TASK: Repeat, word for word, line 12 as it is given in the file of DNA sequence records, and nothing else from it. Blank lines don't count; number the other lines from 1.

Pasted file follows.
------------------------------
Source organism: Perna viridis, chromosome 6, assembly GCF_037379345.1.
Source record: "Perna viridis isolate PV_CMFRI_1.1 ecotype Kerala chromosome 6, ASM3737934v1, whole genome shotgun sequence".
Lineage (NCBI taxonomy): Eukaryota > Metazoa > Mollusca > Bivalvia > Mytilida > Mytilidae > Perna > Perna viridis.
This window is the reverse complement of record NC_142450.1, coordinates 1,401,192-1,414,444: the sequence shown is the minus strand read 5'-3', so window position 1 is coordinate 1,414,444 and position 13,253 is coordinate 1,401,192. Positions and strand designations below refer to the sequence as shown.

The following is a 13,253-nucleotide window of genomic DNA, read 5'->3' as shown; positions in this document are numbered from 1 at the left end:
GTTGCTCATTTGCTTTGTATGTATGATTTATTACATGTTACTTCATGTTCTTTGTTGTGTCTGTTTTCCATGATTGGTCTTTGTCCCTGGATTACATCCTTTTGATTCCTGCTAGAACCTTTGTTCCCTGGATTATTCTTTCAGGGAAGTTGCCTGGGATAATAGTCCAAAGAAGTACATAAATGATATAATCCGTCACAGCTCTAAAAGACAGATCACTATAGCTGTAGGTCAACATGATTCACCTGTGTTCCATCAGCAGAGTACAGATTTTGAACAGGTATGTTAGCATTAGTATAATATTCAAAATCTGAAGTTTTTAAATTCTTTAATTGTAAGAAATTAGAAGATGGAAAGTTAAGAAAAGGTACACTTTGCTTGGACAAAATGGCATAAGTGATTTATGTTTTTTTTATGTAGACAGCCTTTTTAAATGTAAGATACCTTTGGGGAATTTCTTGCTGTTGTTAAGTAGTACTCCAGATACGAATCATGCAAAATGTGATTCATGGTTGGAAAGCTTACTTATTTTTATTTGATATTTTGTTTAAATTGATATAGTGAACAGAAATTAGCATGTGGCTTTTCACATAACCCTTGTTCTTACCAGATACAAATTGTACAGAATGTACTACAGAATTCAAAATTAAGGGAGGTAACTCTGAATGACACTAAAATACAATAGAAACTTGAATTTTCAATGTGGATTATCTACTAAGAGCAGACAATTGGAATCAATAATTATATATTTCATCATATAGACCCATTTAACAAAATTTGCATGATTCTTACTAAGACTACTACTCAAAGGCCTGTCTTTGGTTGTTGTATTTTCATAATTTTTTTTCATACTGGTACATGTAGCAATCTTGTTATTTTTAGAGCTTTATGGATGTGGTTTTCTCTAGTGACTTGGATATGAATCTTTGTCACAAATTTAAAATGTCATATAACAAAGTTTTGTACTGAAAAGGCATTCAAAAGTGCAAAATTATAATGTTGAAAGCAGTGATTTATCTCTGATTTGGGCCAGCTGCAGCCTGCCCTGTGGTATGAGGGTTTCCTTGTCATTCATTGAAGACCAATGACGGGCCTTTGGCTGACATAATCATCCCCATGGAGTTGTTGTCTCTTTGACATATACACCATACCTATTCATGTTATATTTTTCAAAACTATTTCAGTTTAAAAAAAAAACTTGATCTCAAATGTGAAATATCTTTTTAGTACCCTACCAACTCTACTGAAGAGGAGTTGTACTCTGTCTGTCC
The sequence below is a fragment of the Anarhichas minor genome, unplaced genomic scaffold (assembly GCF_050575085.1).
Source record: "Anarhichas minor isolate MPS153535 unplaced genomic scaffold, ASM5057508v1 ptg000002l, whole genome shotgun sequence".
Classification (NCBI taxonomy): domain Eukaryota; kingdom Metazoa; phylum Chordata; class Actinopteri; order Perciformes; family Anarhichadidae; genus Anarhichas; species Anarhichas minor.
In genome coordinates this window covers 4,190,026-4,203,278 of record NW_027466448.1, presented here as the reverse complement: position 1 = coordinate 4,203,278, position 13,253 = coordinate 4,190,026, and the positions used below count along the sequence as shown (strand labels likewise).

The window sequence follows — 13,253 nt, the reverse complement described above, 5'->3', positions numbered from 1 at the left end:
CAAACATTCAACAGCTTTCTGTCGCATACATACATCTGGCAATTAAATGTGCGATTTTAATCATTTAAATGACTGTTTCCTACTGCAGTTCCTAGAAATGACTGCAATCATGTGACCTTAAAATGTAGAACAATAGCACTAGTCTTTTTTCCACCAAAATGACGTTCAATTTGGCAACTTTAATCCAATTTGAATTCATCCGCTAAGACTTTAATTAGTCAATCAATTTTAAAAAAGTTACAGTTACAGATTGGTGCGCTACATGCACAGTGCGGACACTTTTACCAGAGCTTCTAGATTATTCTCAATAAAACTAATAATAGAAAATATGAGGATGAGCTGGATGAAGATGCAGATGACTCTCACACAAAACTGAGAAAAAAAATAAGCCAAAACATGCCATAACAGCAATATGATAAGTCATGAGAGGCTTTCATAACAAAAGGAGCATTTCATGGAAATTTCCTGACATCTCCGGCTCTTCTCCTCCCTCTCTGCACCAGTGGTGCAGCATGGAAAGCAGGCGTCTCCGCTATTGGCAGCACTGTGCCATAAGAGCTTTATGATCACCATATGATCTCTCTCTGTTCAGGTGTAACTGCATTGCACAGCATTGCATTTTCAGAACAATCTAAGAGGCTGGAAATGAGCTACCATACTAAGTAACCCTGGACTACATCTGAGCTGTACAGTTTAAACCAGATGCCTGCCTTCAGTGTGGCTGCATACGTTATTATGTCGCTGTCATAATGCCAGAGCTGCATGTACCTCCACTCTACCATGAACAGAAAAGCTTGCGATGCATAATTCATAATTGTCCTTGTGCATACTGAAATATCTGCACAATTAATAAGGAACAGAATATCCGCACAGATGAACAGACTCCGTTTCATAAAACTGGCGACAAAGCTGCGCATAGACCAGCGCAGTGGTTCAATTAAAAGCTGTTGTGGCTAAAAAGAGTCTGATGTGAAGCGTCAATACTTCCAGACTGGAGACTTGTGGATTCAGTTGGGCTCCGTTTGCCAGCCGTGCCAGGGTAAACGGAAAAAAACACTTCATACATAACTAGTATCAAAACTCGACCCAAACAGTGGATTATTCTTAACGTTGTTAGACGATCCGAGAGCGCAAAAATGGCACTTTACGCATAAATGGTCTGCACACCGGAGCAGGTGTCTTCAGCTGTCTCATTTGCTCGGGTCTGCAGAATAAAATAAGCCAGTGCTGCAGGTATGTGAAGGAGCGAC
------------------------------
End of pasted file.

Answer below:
CAAACATTCAACAGCTTTCTGTCGCATACATACATCTGGCAATTAAATGTGCGATTTTAATCATTTAAATGACTGTTTCCTACTGCAGTTCCTAGAAATGACTGCAATCATGTGACCTTAAAATGTAGAACAATAGCACTAGTCTTTTTTCCACCAAAATGACGTTCAATTTGGCAACTTTAATCCAATTTGAATTCATCCGCTAAGACTTTAATTAGTCAATCAATTTTAAAAAAGTTACAGTTACAGATTGGTGCGCTACATGCACAGTGCGGACACTTTTACCAGAGCTTCTAGATTATTCTCAATAAAACTAATAATAGAAAATATGAGGATGAGCTGGATGAAGATGCAGATGACTCTCACACAAAACTGAGAAAAAAAATAAGCCAAAACATGCCATAACAGCAATATGATAAGTCATGAGAGGCTTTCATAACAAAAGGAGCATTTCATGGAAATTTCCTGACATCTCCGGCTCTTCTCCTCCCTCTCTGCACCAGTGGTGCAGCATGGAAAGCAGGCGTCTCCGCTATTGGCAGCACTGTGCCATAAGAGCTTTATGATCACCATATGATCTCTCTCTGTTCAGGTGTAACTGCATTGCACAGCATTGCATTTTCAGAACAATCTAAGAGGCTGGAAATGAGCTACCATACTAAGTAACCCTGGACTACATCTGAGCTGTACAGTTTAAACCAGATGCCTGCCTTCAGTGTGGCTGCATACGTTATTATGTCGCTGTCATAATGCCAGAGCTGCATGTACCTCCACTCTACCATGAACAGAAAAGCTTGCGATGCATAATTCATAATTGTCCTTGTGCATACTGAAATATCTGCACAATTAATAAGGAACAGAATATCCGCACAGATGAACAGACTCCGTTTCATAAAACTGGCGACAAAGCTGCGCATAGACCAGCGCAGTGGTTCAATTAAAAGCTGTTGTGGCTAAAAAGAGTCTGATGTGAAGCGTCAATACTTCCAGACTGGAGACTTGTGGATTCAGTTGGGCTCCGTTTGCCAGCCGTGCCAGGGTAAACGGAAAAAAACACTTCATACATAACTAGTATCAAAACTCGACCCAAACAGTGGATTATTCTTAACGTTGTTAGACGATCCGAGAGCGCAAAAATGGCACTTTACGCATAAATGGTCTGCACACCGGAGCAGGTGTCTTCAGCTGTCTCATTTGCTCGGGTCTGCAGAATAAAATAAGCCAGTGCTGCAGGTATGTGAAGGAGCGAC